I watched “Fear and Loathing in Las Vegas” for the first time in a few years the other night, and really noticed something for the first time — I can’t believe I never caught this before.
One of the best scenes in the movies is when Hunter S. Thompson and his Samoan attorney attended an anti-narcotics lecture at a Las Vegas convention of the National District Attorney’s Association.
As the camera pans through the audience, you see most of the DAs attending the lecture are puffing away on cigarettes, as the featured speaker, “Dr. Bumquist” is introduced with the line of:
“The man who will define this cancer eating at the heart of America.”
Cigarettes kill more than 200,000 a year in the U.S. from cancer … the irony.
Now, of course, Hunter S. Thompson has his cigarette in his trademark cigarette holder, as well, but as Dr. Bumquist takes the podium to explain the evils of marijuana, he’s puffing away on a cigarette himself, proclaiming that he is there to help the DAs:
… to try and attempt to imagine what it is like inside the possessed mind of the addict.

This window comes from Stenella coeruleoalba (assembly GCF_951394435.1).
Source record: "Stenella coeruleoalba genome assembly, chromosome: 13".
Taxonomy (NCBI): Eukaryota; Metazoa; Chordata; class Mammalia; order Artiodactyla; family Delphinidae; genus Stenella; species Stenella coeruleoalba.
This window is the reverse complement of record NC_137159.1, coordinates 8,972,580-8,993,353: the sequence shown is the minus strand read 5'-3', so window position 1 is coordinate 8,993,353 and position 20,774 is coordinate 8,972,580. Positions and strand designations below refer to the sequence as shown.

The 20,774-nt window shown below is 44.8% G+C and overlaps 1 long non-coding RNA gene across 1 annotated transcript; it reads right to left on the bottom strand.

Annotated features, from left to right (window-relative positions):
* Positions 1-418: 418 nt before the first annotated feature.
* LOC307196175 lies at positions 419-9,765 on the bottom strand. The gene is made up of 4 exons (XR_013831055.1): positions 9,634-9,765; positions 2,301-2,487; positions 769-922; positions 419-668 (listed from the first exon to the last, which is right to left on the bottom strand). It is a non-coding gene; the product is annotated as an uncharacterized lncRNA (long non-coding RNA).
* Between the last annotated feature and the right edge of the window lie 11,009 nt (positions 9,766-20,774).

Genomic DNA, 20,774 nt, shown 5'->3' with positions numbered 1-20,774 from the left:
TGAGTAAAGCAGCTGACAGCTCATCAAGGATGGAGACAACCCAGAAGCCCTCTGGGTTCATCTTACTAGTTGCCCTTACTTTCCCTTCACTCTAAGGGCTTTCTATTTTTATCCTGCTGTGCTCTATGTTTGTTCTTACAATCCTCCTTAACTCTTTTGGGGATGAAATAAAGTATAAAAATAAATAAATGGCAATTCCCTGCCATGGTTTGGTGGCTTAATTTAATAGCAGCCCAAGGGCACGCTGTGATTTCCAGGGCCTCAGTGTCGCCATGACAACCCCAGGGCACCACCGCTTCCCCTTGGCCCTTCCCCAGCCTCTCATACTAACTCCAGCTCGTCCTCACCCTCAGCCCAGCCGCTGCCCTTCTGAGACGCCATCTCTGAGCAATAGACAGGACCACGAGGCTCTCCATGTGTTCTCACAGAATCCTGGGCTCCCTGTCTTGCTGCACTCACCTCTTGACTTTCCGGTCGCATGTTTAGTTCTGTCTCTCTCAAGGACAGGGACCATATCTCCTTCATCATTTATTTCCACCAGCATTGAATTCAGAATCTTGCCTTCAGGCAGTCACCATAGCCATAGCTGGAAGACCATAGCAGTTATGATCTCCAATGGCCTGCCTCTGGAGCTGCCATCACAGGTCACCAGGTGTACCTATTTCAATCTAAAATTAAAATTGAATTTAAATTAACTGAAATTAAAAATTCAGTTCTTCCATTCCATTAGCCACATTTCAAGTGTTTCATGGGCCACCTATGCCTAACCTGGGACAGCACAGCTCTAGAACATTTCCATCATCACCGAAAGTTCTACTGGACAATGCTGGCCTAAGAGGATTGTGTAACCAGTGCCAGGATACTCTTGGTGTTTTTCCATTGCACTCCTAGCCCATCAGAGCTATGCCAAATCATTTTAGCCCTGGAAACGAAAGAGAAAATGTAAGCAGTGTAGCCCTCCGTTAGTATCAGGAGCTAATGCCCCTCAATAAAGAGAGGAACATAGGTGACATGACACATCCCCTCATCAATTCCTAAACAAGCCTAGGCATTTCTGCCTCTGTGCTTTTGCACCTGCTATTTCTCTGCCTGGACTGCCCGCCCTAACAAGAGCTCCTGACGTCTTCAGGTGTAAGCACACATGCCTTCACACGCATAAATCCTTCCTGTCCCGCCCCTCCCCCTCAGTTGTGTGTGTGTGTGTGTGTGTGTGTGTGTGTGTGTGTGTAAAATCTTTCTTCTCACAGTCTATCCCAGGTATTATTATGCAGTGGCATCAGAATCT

A guy clearly addicted to nicotine … the irony.
Later, our Dr. Bumquist explains the psychology of the typical pot smoker (as Hunter drops the top to his vial of cocaine) that centres around the ideas of being “cool, hip and groovy,” and that by smoking dope, pot smokers can:
… become on of those cool guys
And here’s what I saw, Dr. Bumquist attempting to hold his cigarette in a suave and sophisticated manner as shown in countless smoking ads and Hollywood movies … the irony.
I have absolutely no idea if the director Terry Gilliam was intentionally attempting to make any kind of message with the hypocrisy of the attitudes in the early 1970s toward pot vs. cigarettes, but I certainly picked up on. Maybe it just happened organically, or maybe Gilliam very much meant to do it. But, after I really caught on to it, it made that scene that much funnier to me.
Here is the scene: